Solid relative performance from hybrids expected

Photo of Christopher Joye, Coolabah Capital By Christopher Joye, Coolabah Capital

min read

Hybrid fundamentals look reasonable in historical context – but understand the risks.

In what was a poor year for global financial markets, and equities in particular, the ASX hybrid market has delivered reasonable performance in the face of a number of shocks.

By hybrids we are generally talking about preferred equity securities, also called capital notes or convertible preference shares, although some like to add in subordinated bonds issued by banks and insurers.

(Editor’s note: To learn more about the features, benefit and risks of hybrids, take the free ASX online Hybrids course.)

Between 1 January and 7 December 2018, the Solactive ASX Hybrids Index returned 3.6 per cent, including franking (or 2.2 per cent without). This compares to a 2.9 per cent loss for Australian shares, including dividends, and a much more miserly 1.8 per cent total return for the senior-ranking, floating-rate notes issued by Australian banks.

The single biggest shock confronting the hybrid market was the announcement in March by the ALP that if it won the federal election it would eliminate cash refunds on franking credits for investors who pay no tax, or insufficient tax to utilise the credits. It subsequently revised this policy to carve out all pensioners and charities.

Since more than 90 per cent of all investors pay tax, and can use franking credits, this policy appeared to cause a temporary disruption between 15 March and the end of May.

Over that time there was much higher than normal secondary trading and a large increase in the credit spreads offered on five-year major bank hybrids, which blew out from about 300 basis points (or 3 per cent) above the quarterly bank bill swap rate to about 410 basis points over (or 4.10 per cent).

This bank bill rate is currently around 2 per cent, so you need to add these two numbers together to get a sense of a hybrid's total expected return.

Spreads then normalised back to around 325 basis points over at the end of August, and have since moved wider again on the back of a sudden spurt of new issuance in the form of synchronous CBA and Westpac hybrid deals in November. Both issues were launched to refinance existing hybrid maturities (CBAPC and WBCPD respectively).

Judging by investor demand – large order books resulting in only 15 per cent allocations for the new Commonwealth Bank deal and 60 per cent allocations for Westpac’s security – the market had moved on from its concerns about ALP policy.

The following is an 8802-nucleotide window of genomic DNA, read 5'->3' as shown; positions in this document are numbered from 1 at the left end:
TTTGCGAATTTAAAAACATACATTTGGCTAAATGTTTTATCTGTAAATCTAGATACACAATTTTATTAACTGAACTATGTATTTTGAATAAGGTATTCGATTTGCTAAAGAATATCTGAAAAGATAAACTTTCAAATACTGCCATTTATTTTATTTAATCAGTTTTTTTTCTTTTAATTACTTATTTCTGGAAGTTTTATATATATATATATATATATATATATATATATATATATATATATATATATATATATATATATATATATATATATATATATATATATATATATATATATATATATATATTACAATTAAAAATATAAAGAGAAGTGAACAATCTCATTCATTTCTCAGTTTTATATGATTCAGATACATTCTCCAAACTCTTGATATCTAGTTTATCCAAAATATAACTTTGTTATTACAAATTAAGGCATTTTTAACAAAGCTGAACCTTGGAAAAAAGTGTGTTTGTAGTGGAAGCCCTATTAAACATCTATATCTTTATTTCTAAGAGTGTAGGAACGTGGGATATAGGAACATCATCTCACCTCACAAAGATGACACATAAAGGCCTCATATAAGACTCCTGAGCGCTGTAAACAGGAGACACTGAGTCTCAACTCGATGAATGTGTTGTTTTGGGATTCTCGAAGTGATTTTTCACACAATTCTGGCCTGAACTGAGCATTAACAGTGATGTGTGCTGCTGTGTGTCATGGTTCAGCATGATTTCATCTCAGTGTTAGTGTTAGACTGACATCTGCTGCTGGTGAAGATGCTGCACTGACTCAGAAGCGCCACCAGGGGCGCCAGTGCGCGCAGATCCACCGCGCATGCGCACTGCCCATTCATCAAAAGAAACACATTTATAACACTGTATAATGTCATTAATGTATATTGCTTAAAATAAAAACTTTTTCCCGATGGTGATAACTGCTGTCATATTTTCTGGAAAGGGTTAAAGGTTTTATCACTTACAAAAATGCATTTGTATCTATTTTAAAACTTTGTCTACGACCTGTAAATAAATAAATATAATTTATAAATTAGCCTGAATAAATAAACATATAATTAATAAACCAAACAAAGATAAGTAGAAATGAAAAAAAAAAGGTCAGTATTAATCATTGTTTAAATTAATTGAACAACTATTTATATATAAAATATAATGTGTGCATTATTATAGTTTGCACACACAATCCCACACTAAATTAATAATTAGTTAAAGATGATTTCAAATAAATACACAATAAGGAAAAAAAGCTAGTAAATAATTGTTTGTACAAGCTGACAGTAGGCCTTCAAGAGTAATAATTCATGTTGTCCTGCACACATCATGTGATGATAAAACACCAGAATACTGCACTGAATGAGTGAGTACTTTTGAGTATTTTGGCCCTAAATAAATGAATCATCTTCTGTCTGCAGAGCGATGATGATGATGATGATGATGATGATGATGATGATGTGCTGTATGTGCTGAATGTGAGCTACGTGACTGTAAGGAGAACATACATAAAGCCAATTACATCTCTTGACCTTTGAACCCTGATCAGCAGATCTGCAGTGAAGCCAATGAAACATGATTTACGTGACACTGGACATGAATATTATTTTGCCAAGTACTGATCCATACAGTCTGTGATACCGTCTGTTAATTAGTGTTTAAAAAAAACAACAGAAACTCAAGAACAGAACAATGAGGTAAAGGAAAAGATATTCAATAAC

It is certainly true that if anyone who is worried about having returns diluted by not being able to claim cash refunds, sells their hybrids to investors who can use the franking credits, these securities should continue to trade on a franked basis over the long run.

In the meantime we will probably get more volatility, which should create investment opportunities.

Positive technicals for hybrids

What is interesting about the outlook for hybrids as we head into 2019 is the positive supply technicals. First, we have seen the banks replace many of their ASX subordinated bonds, such as SUNPD, ANZHA, WBCHA, WBCHB and AMPHA, with over-the-counter securities, which is shrinking the total listed universe.

Next year only one major bank hybrid is expected to mature: NABPA on 20 March. This will presumably be refinanced with a new NAB hybrid (NABPB) at the same time as about $1.45 billion of cash coming back to investors through the repayment of the WBCPD and NABPA securities (after rolls into new deals).

This is on top of about $1 billion recently paid to owners of CBAPC (after rolls), $325 million to AMPHA holders and $770 million to SUNPD investors, to name a few recent hybrid and subordinated debt maturities.

After the federal election, expected in May, one of the four majors might use the second half of the year to smooth out their future hybrid maturity profile through a new domestic issue. It is also possible they will seek to raise hybrid capital in the US-dollar institutional market, which has historically had an enthusiastic appetite for issues from the likes of ANZ, Westpac and Macquarie.

At the time of writing, five-year major bank hybrids were paying about 387 basis points above the quarterly bank bill swap rate for a total expected return of almost 6 per cent, inclusive of franking.

In 2007, major bank hybrids offered spreads of only 125 basis points above bank bills despite the big banks’ risk-weighted equity capital ratios being about half what they are today.

In the post-GFC period we have seen hybrid spreads compress as tight as around 240 basis points, or some 147 basis points below current levels. Today's risk premia therefore appear reasonable in an historical context.

About the author

Christopher Joye, with Darren Harvey, founded Coolabah, an independent, absolute-return active credit manager based in Australia. With more than $2.3 billion in funds under management, it is responsible for managing Smarter Money Investments portfolios and other institutional mandates. Since inception, Coolabah’s strategies have been among the best performing of their peers.

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